Sub Logo

Dr K K Aggarwal

Routine ECG Does Not Help

By Dr K K Aggarwal
Filed Under Wellness | Tagged With: , | | Comments Off on Routine ECG Does Not Help

In populations of older adults, prediction of coronary heart disease (CHD) events through traditional risk factors is less accurate than in middle–aged adults. It has been shown that electrocardiographic (ECG) abnormalities are common in older adults and might be of value for CHD prediction. However, performing routine ECG among asymptomatic adults is not supported by current evidence and is not recommended by the US Preventive Services Task Force and the American College of Cardiology Foundation/American Heart Association. The aim of the study by Auer and colleagues was to determine whether baseline ECG abnormalities or development of new and persistent ECG abnormalities are associated with increased CHD events.

Routine ECG Does Not Help

By Dr K K Aggarwal
Filed Under Wellness | Tagged With: , , | | Comments Off on Routine ECG Does Not Help

In populations of older adults, prediction of coronary heart disease (CHD) events through traditional risk factors is less accurate than in middle–aged adults. It has been shown that electrocardiographic (ECG) abnormalities are common in older adults and might be of value for CHD prediction. However, performing routine ECG among asymptomatic adults is not supported by current evidence and is not recommended by the US Preventive Services Task Force and the American College of Cardiology Foundation/American Heart Association.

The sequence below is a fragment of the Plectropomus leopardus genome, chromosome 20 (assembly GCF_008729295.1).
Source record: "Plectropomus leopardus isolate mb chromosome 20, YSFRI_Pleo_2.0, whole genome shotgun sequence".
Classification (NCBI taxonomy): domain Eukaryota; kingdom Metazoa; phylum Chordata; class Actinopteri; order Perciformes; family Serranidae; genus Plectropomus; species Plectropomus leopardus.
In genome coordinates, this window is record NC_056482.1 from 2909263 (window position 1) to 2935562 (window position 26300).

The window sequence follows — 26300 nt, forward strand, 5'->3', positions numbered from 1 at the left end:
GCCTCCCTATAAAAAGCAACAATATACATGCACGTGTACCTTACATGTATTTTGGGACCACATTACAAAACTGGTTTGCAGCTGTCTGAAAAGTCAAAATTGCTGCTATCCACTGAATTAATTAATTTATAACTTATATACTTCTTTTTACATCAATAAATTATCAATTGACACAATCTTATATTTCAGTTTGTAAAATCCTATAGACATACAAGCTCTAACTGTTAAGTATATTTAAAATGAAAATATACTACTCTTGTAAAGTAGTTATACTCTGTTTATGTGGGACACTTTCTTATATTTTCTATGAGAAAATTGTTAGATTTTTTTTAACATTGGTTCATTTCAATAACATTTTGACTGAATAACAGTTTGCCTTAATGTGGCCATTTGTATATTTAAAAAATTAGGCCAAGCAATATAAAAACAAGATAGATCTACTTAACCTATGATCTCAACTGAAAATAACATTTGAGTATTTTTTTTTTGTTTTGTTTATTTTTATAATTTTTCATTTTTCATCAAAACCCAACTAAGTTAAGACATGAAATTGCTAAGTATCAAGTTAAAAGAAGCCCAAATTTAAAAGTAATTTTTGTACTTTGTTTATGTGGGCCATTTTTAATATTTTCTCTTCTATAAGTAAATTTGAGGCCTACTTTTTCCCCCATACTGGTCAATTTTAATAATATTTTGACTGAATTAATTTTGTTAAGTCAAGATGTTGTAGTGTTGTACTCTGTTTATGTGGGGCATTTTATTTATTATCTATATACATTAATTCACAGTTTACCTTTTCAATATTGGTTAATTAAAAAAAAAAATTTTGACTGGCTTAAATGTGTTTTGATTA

The aim of this study by Auer and colleagues was to determine whether baseline ECG abnormalities or development of new and persistent ECG abnormalities are associated with increased CHD events.

Routine ECG Does Not Help

By
Filed Under Wellness | Tagged With: , | | Comments Off on Routine ECG Does Not Help

In populations of older adults, prediction of coronary heart disease (CHD) events through traditional risk factors is less accurate than in middle-aged adults. It has been shown that electrocardiographic (ECG) abnormalities are common in older adults and might be of value for CHD prediction. However, performing routine ECG among asymptomatic adults is not supported by current evidence and is not recommended by the US Preventive Services Task Force and the American College of Cardiology Foundation/American Heart Association.

The aim of this study by Auer and colleagues was to determine whether baseline ECG abnormalities or development of new and persistent ECG abnormalities are associated with increased CHD events.